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Students share at poetry slam

ITEM PHOTO BY OWEN O’ROURKE
Student judges Felicia Reppucci and Connor Gagne raise scores during the poetry slam.

By BRIDGET TURCOTTE

SAUGUS — A piece about a girl who lost her father to his heroin addiction took first place in the seventh grade age category of Belmonte Middle School’s poetry slam Wednesday night.

Performed by Aiva Brusgulis, the poem’s persona talks about her father’s demons and how they eventually became her own.

“How could you be so blind to not see that I needed you here with me?”

Brusgulis ended the night with a score of 29.9 out of 30.

Sixth grader Yessenia Guevara, with 30 points, and eighth grader  Olivia Tamanga, with 29.7 points, also took first place.

A poetry slam is a competition during which artists read or recite an original piece of work — either alone or in teams — before an audience, according to Poets.org. The work is judged on both the manner and enthusiasm of its performance and the content or style. A panel of two teachers and three students judged the work.

The competition structure stems from poet and construction worker Marc Smith, who performed at a Chicago jazz club in 1986.

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There were two dozen students going head to head and English Language Arts teacher Terrie Bater said this year’s competition is the first to be held school-wide.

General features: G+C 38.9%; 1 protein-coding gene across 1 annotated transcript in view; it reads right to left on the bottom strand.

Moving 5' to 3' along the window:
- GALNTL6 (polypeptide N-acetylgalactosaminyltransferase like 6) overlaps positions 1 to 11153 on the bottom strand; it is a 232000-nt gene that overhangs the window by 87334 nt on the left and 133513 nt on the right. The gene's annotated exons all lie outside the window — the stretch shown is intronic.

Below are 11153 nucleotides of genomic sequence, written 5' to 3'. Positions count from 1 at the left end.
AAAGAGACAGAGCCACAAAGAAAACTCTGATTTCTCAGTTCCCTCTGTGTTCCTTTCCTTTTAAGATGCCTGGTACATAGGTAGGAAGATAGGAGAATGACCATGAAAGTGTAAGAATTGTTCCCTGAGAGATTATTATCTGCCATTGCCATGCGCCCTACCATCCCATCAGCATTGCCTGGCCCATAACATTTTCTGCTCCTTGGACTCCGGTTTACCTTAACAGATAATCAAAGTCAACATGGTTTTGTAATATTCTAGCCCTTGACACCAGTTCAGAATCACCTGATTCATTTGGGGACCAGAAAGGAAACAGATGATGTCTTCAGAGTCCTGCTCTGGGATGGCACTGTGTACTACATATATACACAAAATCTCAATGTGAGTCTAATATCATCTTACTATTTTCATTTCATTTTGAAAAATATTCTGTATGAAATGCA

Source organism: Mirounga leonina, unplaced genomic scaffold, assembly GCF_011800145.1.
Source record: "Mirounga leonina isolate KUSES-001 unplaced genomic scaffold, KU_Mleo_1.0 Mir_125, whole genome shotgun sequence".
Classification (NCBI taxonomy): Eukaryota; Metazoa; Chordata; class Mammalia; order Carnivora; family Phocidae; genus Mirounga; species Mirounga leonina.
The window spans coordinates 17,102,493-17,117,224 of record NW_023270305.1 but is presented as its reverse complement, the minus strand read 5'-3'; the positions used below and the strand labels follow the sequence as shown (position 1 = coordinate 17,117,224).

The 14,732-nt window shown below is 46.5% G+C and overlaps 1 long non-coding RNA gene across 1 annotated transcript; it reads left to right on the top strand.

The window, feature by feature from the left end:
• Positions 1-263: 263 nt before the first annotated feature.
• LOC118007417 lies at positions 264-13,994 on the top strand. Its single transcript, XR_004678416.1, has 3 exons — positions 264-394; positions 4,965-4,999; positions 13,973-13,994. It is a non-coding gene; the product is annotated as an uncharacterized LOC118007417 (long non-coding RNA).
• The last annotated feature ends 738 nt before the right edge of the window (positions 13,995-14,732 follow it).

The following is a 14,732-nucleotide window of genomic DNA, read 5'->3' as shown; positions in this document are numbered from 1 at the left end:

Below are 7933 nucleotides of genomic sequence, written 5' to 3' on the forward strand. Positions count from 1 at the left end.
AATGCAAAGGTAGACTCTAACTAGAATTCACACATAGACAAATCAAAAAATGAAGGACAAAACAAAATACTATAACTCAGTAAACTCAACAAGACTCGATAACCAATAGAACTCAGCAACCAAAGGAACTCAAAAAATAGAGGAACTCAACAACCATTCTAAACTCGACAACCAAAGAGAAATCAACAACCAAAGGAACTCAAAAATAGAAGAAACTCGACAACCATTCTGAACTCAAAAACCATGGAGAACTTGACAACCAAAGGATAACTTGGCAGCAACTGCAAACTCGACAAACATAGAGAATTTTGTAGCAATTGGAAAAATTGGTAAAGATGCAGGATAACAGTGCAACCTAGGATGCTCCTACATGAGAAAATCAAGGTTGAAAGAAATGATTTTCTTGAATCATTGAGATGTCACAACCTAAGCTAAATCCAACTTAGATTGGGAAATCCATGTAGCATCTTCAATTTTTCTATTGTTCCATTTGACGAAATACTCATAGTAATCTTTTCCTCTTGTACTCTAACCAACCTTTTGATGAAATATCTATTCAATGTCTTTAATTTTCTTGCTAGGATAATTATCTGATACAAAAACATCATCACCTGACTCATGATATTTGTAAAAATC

“Last year, I coordinated a smaller version, which was held for just students on one of the seventh grade teams,” Bater said. “The students really enjoyed creating poetry and presenting it in the slam format so this year, the event was opened up to the entire school.”

Lauren Robinson earned an honorable mention for her poem about Syrian refugees; also Ruby Mower for her poem “The Absence of You,” which judges said had the most powerful imagery; and Brennan Donahue for having the bravery to share his poem about the aftermath of suicide.

Giorgia Fiore recited her poem “Dancing with the Ribbon,” which is about her grandmother and two uncles’ battle with cancer.

“It gets tied around you and sometimes it doesn’t unravel,” she said.

Prizes were donated by Banana Splits and Barnes and Noble and awarded to the top poet in each grade.


Bridget Turcotte can be reached at [email protected]. Follow her on Twitter @BridgetTurcotte

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